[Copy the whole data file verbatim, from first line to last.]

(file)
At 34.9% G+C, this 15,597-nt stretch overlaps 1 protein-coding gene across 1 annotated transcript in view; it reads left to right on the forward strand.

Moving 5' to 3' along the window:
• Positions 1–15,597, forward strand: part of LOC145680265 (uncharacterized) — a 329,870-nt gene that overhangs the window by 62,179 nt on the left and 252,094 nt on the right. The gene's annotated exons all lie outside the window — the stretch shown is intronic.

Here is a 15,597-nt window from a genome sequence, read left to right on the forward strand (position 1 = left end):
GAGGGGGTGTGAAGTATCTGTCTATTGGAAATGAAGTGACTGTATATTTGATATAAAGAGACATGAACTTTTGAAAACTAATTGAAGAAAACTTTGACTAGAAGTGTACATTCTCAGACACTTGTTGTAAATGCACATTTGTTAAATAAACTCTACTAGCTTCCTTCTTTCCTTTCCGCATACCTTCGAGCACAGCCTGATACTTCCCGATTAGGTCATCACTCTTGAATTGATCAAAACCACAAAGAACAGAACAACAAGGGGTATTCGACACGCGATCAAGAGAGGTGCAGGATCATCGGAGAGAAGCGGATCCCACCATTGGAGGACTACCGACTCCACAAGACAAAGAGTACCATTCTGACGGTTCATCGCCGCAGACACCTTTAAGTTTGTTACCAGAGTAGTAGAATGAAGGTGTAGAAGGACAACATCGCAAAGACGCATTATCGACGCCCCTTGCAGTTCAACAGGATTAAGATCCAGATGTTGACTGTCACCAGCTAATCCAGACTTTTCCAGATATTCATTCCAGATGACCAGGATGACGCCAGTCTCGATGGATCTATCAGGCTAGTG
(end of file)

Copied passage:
At 34.9% G+C, this 15,597-nt stretch overlaps 1 protein-coding gene across 1 annotated transcript in view; it reads left to right on the forward strand.

Moving 5' to 3' along the window:
• Positions 1–15,597, forward strand: part of LOC145680265 (uncharacterized) — a 329,870-nt gene that overhangs the window by 62,179 nt on the left and 252,094 nt on the right. The gene's annotated exons all lie outside the window — the stretch shown is intronic.

Here is a 15,597-nt window from a genome sequence, read left to right on the forward strand (position 1 = left end):
GAGGGGGTGTGAAGTATCTGTCTATTGGAAATGAAGTGACTGTATATTTGATATAAAGAGACATGAACTTTTGAAAACTAATTGAAGAAAACTTTGACTAGAAGTGTACATTCTCAGACACTTGTTGTAAATGCACATTTGTTAAATAAACTCTACTAGCTTCCTTCTTTCCTTTCCGCATACCTTCGAGCACAGCCTGATACTTCCCGATTAGGTCATCACTCTTGAATTGATCAAAACCACAAAGAACAGAACAACAAGGGGTATTCGACACGCGATCAAGAGAGGTGCAGGATCATCGGAGAGAAGCGGATCCCACCATTGGAGGACTACCGACTCCACAAGACAAAGAGTACCATTCTGACGGTTCATCGCCGCAGACACCTTTAAGTTTGTTACCAGAGTAGTAGAATGAAGGTGTAGAAGGACAACATCGCAAAGACGCATTATCGACGCCCCTTGCAGTTCAACAGGATTAAGATCCAGATGTTGACTGTCACCAGCTAATCCAGACTTTTCCAGATATTCATTCCAGATGACCAGGATGACGCCAGTCTCGATGGATCTATCAGGCTAGTG